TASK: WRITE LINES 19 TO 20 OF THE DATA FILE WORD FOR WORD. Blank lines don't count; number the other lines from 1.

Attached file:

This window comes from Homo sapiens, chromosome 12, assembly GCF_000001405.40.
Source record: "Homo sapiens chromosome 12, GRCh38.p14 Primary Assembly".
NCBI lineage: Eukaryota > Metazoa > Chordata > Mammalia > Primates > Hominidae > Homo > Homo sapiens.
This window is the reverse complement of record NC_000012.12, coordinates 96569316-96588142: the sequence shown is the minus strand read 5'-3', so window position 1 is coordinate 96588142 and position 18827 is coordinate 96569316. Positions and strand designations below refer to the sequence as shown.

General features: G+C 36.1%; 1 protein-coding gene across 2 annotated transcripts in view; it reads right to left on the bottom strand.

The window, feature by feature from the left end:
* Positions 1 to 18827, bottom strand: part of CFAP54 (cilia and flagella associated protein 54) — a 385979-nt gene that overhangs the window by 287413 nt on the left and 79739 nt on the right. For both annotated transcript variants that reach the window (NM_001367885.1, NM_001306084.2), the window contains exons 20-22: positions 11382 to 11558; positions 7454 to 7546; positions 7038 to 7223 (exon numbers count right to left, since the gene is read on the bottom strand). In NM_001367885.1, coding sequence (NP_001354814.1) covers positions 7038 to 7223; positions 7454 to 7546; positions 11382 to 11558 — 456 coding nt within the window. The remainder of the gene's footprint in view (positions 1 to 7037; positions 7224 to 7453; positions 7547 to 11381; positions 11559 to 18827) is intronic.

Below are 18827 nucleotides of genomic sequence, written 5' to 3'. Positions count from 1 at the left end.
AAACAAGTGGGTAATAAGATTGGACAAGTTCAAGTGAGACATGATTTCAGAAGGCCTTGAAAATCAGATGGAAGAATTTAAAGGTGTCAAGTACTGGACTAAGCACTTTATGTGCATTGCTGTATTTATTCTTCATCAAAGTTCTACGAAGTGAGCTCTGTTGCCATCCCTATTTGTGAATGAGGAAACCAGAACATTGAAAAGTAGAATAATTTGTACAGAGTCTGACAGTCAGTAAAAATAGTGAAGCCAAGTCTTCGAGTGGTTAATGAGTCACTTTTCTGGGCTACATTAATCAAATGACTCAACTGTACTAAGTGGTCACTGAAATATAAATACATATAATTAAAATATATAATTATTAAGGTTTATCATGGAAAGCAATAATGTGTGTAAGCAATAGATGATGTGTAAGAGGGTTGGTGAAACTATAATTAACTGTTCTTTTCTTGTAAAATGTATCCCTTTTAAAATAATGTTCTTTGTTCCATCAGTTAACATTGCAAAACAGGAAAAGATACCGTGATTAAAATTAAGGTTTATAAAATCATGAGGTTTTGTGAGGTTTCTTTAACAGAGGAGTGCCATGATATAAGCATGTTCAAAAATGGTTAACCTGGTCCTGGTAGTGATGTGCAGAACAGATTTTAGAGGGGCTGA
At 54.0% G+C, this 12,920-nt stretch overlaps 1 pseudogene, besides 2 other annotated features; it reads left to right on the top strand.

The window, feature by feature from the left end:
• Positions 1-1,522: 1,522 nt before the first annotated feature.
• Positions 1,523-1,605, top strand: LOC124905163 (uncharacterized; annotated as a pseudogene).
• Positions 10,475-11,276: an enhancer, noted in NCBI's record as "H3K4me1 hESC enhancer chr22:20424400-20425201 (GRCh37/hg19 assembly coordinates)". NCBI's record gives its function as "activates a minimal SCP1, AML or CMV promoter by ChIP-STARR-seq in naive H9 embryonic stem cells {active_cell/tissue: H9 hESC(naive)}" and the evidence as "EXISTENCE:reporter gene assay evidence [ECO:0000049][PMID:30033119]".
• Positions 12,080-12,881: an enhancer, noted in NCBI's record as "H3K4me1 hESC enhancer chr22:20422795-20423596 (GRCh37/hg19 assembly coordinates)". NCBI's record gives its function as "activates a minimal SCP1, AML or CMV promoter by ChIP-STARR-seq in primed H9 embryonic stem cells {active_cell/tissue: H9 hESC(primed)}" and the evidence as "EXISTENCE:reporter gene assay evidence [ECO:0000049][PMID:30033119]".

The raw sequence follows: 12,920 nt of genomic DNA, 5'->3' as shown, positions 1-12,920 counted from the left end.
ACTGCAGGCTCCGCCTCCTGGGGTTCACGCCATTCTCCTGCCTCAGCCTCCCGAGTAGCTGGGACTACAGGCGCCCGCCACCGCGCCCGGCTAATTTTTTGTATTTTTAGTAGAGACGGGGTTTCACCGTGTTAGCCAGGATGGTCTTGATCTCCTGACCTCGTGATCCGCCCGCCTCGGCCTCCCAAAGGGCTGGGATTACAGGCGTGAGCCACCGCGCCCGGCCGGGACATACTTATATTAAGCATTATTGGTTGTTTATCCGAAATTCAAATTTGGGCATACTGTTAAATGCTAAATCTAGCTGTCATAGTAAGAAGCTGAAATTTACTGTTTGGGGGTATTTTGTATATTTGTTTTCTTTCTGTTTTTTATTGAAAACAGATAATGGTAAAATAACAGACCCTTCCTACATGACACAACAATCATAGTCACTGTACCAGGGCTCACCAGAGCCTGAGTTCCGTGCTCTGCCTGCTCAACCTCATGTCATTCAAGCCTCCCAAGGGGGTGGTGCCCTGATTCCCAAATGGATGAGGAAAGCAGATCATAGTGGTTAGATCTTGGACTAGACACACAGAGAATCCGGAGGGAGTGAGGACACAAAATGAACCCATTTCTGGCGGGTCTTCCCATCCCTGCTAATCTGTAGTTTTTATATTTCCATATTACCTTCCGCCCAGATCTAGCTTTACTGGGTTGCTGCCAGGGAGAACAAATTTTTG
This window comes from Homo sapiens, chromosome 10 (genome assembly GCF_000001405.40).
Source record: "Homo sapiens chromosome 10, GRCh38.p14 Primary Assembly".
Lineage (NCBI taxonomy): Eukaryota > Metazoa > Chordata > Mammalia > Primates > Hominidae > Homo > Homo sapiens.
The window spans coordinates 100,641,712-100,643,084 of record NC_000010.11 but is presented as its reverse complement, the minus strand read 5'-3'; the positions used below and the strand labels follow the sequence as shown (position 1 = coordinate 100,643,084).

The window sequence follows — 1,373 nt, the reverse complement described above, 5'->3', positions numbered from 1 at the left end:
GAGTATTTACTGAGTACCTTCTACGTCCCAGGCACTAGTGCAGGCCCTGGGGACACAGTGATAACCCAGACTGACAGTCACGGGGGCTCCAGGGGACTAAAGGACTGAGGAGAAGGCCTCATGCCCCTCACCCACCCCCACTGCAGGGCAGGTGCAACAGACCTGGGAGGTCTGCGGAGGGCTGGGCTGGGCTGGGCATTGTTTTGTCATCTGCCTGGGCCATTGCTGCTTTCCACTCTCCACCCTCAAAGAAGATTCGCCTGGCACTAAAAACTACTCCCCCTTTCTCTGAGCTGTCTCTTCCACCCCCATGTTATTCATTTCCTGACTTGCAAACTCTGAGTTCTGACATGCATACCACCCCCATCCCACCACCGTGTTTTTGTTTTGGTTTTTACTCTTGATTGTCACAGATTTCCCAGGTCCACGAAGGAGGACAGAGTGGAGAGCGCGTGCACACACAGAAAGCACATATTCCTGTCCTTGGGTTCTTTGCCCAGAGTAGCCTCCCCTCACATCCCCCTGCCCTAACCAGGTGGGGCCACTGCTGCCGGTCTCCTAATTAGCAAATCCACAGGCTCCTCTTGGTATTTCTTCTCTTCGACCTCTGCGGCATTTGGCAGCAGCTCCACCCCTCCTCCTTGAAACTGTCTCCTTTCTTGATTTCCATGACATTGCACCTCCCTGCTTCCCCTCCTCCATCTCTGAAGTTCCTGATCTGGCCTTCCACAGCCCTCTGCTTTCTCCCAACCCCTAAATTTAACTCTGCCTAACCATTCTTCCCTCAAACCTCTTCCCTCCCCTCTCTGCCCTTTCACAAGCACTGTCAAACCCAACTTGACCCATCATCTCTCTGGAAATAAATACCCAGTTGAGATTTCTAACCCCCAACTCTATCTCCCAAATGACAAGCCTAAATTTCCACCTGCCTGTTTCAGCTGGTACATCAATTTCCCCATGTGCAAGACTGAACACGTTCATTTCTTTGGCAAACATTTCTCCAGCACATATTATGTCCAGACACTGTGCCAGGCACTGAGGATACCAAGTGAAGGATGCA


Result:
Source record: "Homo sapiens chromosome 10, GRCh38.p14 Primary Assembly".
Lineage (NCBI taxonomy): Eukaryota > Metazoa > Chordata > Mammalia > Primates > Hominidae > Homo > Homo sapiens.